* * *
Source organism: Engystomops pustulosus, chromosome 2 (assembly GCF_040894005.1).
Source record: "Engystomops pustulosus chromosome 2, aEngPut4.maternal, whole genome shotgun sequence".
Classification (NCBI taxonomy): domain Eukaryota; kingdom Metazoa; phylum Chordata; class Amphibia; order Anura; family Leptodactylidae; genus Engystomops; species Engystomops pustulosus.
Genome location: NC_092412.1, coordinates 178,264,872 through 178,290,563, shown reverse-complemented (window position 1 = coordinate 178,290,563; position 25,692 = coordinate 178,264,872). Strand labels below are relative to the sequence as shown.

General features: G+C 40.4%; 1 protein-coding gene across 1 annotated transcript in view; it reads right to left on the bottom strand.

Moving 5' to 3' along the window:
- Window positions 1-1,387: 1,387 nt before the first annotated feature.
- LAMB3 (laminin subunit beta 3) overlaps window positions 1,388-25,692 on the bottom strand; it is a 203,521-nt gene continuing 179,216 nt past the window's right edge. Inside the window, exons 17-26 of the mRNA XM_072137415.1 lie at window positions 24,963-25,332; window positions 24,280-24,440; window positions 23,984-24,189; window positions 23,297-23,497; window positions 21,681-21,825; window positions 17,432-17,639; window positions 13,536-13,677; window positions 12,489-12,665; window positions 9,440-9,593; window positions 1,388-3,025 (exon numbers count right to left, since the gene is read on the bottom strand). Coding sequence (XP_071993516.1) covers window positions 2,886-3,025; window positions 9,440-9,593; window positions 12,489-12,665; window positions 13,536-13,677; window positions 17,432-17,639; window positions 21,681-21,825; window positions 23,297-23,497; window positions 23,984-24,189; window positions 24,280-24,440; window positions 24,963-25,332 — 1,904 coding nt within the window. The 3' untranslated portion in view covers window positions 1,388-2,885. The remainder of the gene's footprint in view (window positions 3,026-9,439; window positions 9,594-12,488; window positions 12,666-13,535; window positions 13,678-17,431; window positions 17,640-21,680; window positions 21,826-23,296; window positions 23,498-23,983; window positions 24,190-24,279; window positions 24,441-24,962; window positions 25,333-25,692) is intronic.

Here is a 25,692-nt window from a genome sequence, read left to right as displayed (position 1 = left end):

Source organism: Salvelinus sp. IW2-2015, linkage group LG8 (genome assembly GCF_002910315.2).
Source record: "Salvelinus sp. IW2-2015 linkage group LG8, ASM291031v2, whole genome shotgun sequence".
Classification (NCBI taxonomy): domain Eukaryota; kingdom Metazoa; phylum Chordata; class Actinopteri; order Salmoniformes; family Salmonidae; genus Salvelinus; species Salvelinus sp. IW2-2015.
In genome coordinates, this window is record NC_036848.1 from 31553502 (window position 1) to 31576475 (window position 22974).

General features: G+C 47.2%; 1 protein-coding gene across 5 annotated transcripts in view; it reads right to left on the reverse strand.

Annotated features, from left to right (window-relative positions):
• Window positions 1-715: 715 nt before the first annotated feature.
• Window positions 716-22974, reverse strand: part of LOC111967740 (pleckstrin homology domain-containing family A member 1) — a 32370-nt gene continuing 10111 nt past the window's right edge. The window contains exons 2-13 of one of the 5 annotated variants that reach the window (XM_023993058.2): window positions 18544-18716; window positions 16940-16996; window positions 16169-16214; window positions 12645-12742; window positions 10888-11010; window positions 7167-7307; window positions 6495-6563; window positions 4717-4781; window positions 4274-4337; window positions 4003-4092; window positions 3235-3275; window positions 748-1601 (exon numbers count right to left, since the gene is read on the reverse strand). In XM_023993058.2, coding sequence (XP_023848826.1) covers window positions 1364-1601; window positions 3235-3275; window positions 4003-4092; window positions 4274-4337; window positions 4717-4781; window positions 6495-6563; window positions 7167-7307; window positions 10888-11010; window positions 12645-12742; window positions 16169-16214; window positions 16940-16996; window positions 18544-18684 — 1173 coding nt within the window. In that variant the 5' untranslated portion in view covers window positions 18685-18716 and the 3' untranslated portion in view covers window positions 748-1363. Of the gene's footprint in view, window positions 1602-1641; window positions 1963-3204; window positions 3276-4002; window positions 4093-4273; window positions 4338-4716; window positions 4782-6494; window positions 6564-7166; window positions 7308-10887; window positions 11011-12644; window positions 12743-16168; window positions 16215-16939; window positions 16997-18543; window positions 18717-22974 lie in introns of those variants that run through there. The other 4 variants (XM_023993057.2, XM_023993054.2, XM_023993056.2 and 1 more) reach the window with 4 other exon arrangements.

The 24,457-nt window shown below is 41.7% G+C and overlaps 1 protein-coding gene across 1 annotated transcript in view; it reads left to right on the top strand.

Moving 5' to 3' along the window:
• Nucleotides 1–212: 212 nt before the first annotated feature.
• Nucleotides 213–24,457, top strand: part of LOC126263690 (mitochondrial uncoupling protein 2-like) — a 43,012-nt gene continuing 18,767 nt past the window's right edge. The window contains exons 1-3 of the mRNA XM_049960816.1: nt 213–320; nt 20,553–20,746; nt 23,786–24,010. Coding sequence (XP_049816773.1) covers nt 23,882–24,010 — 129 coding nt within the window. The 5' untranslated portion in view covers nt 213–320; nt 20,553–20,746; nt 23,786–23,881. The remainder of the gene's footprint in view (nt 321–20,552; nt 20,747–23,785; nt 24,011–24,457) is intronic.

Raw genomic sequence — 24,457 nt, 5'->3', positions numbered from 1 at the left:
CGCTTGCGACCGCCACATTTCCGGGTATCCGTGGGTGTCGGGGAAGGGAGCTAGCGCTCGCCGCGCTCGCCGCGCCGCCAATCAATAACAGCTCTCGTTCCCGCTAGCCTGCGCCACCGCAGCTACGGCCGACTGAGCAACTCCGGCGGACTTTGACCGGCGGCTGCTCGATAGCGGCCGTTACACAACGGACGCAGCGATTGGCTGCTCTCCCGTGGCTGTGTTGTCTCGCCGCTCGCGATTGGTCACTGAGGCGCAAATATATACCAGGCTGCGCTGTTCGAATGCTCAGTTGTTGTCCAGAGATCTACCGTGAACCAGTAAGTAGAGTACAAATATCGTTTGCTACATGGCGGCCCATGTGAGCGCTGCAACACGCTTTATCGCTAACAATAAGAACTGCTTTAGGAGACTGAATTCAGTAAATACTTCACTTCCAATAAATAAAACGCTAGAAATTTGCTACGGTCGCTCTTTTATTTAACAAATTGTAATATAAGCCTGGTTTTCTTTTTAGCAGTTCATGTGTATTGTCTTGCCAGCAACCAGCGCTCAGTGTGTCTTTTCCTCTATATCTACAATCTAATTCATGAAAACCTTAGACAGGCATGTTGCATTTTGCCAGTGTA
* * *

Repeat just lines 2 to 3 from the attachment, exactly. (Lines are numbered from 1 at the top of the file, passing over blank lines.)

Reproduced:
Source record: "Engystomops pustulosus chromosome 2, aEngPut4.maternal, whole genome shotgun sequence".
Classification (NCBI taxonomy): domain Eukaryota; kingdom Metazoa; phylum Chordata; class Amphibia; order Anura; family Leptodactylidae; genus Engystomops; species Engystomops pustulosus.